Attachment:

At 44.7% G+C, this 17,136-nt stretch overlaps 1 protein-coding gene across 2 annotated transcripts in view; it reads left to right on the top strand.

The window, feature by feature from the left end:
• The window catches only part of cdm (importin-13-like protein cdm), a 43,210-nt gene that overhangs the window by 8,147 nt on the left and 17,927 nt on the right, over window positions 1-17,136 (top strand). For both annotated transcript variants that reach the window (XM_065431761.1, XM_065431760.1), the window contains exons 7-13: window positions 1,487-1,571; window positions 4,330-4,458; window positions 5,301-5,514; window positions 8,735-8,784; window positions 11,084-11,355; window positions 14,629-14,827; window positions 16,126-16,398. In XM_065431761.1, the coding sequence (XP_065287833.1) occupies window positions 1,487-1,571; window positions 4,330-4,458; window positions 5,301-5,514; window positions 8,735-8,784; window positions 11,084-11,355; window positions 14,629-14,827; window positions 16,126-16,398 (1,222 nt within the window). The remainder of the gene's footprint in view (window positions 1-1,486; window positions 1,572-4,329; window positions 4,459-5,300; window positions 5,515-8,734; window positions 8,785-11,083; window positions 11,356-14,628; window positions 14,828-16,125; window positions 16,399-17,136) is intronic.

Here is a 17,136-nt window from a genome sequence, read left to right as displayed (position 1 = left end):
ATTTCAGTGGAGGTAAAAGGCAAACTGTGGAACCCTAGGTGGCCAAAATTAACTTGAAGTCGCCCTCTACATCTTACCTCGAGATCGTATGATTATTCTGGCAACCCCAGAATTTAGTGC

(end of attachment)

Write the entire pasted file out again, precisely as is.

At 44.7% G+C, this 17,136-nt stretch overlaps 1 protein-coding gene across 2 annotated transcripts in view; it reads left to right on the top strand.

The window, feature by feature from the left end:
• The window catches only part of cdm (importin-13-like protein cdm), a 43,210-nt gene that overhangs the window by 8,147 nt on the left and 17,927 nt on the right, over window positions 1-17,136 (top strand). For both annotated transcript variants that reach the window (XM_065431761.1, XM_065431760.1), the window contains exons 7-13: window positions 1,487-1,571; window positions 4,330-4,458; window positions 5,301-5,514; window positions 8,735-8,784; window positions 11,084-11,355; window positions 14,629-14,827; window positions 16,126-16,398. In XM_065431761.1, the coding sequence (XP_065287833.1) occupies window positions 1,487-1,571; window positions 4,330-4,458; window positions 5,301-5,514; window positions 8,735-8,784; window positions 11,084-11,355; window positions 14,629-14,827; window positions 16,126-16,398 (1,222 nt within the window). The remainder of the gene's footprint in view (window positions 1-1,486; window positions 1,572-4,329; window positions 4,459-5,300; window positions 5,515-8,734; window positions 8,785-11,083; window positions 11,356-14,628; window positions 14,828-16,125; window positions 16,399-17,136) is intronic.

Here is a 17,136-nt window from a genome sequence, read left to right as displayed (position 1 = left end):
ATTTCAGTGGAGGTAAAAGGCAAACTGTGGAACCCTAGGTGGCCAAAATTAACTTGAAGTCGCCCTCTACATCTTACCTCGAGATCGTATGATTATTCTGGCAACCCCAGAATTTAGTGC